Rose Mary grew up in a small town in S.C. very close to her many aunts, uncles, and cousins, all of whom she spent time with growing up.
Gotta Have Collard Greens and Black-Eyed Peas
I grew up in South Carolina, with typical Southern New Year’s traditions. On New Year’s Day we ate collard greens cooked with fatback for greenbacks (dollars) and black-eyed peas for coins. We had fried hog jowl and cornbread. There was Grandma’s pepper sauce, our version of Tabasco peppers in vinegar, which we put on the greens and peas. Of course, you had to have chunks of raw onion, too. Vinnie, a dear African American woman, took care of my sister and me while our parents worked shift work in the cotton mills. She introduced rice into the New Year’s meal. She said it represented pennies, and pennies make dollars. I really liked the addition of the rice and continue to include it in my meal each New Year’s.
- 1 (2-lb) bag shredded triple-washed collard greens
- 2 cups chicken or vegetable broth
- 1-2 teaspoons mineral salt
- Coconut oil or bacon drippings
- Pour broth into 12-qt stockpot.
- Add collards and sprinkle with salt. Add oil or drippings.
- Cover and cook on medium-high for 20 minutes. Stir. Add more broth if needed.
- Cover and reduce heat to medium-low and continue to cook for about 30 minutes. Check for desired doneness. The collards will change color from bright green to a darker, less green-looking color when done.
- 1½ lbs dried black-eyed peas
- 1 tablespoon baking soda
- 2-4 cubes frozen ginger, or 1 generous squirt of refrigerated tube ginger
- Coconut oil or bacon drippings
- Pick out any dark or spotty peas, and any rocks or dirt.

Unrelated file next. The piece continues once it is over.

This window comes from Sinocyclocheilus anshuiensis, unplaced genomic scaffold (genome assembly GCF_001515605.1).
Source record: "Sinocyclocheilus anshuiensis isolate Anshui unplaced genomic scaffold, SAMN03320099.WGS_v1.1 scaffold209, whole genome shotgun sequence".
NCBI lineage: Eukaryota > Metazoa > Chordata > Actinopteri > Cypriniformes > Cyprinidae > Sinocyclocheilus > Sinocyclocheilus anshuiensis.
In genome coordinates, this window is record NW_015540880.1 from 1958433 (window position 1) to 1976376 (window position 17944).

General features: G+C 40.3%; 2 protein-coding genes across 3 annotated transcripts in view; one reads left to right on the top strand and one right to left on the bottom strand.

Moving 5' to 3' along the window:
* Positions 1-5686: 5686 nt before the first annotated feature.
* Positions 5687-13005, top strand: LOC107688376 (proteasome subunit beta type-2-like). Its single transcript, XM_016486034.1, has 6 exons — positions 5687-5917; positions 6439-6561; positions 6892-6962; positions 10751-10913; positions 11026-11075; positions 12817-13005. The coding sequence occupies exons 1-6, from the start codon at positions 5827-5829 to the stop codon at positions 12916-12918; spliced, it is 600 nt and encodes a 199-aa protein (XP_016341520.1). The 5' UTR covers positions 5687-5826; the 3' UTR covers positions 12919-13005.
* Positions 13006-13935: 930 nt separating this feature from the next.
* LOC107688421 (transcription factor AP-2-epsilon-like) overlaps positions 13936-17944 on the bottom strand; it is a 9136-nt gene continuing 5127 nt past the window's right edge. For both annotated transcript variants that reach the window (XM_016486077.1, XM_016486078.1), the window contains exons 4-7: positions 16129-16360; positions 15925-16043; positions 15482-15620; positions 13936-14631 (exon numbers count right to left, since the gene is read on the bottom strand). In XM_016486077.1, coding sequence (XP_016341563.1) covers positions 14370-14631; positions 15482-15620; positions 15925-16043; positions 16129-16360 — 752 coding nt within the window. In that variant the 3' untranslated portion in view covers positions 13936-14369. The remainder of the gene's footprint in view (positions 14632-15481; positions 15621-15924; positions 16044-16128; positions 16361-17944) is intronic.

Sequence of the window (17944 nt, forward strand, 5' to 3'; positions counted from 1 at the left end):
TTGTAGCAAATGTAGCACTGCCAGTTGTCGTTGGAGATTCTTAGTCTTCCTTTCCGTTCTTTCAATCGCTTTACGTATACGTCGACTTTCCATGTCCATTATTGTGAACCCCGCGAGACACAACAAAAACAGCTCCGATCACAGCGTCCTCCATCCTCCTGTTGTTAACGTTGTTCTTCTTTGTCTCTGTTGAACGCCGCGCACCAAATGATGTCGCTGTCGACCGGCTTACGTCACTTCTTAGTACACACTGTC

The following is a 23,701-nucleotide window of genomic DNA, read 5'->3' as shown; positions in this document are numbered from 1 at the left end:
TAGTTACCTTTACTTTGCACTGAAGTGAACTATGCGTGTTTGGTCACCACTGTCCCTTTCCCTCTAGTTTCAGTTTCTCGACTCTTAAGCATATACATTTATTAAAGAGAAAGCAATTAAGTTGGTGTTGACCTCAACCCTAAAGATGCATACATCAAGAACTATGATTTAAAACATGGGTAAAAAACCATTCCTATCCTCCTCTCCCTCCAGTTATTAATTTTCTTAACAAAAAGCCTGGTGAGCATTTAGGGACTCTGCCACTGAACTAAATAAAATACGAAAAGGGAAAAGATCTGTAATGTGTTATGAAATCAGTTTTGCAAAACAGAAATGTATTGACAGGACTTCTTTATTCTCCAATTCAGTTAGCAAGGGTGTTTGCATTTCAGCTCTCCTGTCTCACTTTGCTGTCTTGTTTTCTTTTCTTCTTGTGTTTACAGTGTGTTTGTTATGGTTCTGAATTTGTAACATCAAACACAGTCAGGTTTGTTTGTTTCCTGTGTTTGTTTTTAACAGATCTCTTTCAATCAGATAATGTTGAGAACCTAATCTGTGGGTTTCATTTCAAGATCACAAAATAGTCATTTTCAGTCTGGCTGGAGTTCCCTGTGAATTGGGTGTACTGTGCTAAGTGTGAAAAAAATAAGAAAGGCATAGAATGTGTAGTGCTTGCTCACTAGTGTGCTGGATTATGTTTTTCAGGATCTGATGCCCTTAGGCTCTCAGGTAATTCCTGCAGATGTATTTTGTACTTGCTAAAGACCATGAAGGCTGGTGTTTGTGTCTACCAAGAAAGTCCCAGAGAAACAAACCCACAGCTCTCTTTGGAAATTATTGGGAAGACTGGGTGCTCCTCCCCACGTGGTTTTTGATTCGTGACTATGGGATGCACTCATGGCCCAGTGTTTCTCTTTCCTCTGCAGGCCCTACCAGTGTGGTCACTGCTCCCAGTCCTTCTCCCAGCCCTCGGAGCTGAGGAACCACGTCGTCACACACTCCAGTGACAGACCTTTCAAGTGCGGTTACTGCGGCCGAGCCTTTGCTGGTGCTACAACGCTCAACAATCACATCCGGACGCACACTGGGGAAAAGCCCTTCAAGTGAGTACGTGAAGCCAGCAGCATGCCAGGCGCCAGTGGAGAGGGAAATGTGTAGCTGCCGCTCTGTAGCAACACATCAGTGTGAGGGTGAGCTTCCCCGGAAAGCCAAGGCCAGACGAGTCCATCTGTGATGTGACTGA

- Rinse peas and transfer to a large stainless bowl. Add about 8 cups of water and 1 tablespoon baking soda. The soda is supposed to make the peas easier to digest.
- Soak 8-12 hours, adding more water if needed.
- Drain and rinse peas and transfer to a 5 quart crockpot.
- Add water to cover one inch past the top of the peas.
- Add salt, ginger, and oil or drippings. The ginger is also supposed to make the peas easier to digest, and less likely to make you gassy.
- Cook on low 8-10 hours.
- 1 cup Uncle Ben’s long grain converted rice
- 2 cups medium-grain rice, such as Hindoe or Calrose
- 5 cups water
- 1/3 cup small, thin pasta
- ¼ cup coconut or olive oil
- 2 tablespoons butter
- Chicken bouillon powder or paste
- Prepare rice pilaf similar to Rice-a-Roni. Get oil hot in skillet. Add pasta. When starting to brown, add butter. Cook until pasta is browned. Don’t add the butter too soon, because it will burn before the pasta is browned.
- Add rice, water, and about one heaping tablespoon of chicken bouillon. Cover and cook on high for 5 minutes. Rice should be boiling. Stir well and re-cover.
- Reduce heat to medium, and cook covered for 20 minutes, no peeking.
- Check rice for doneness. Water should be absorbed.
- ¼ cup oil (melt if solid)
- 2 cups Aunt Jemima’s Self-Rising Yellow Corn Meal Mix
- 1 ½ cups milk or buttermilk
- 1 egg, beaten
- Pre-heat oven to 425° F.
- Coat 8” square baking pan with 1 tablespoon of the oil.
- Combine corn meal, milk, and egg, mixing well to combine.
- Add liquid oil and mix in well.
- Pour into greased pan. Bake 20-25 minutes.
- 1 lb bacon
- Pre-heat oven to 400° F.
- Cover 11” x 13” pan with foil. Place flat rack in pan if you have one.
- Place bacon slices on rack in pan, whole slices, or cut in half if you prefer. It took me 2 batches to cook a pound of bacon.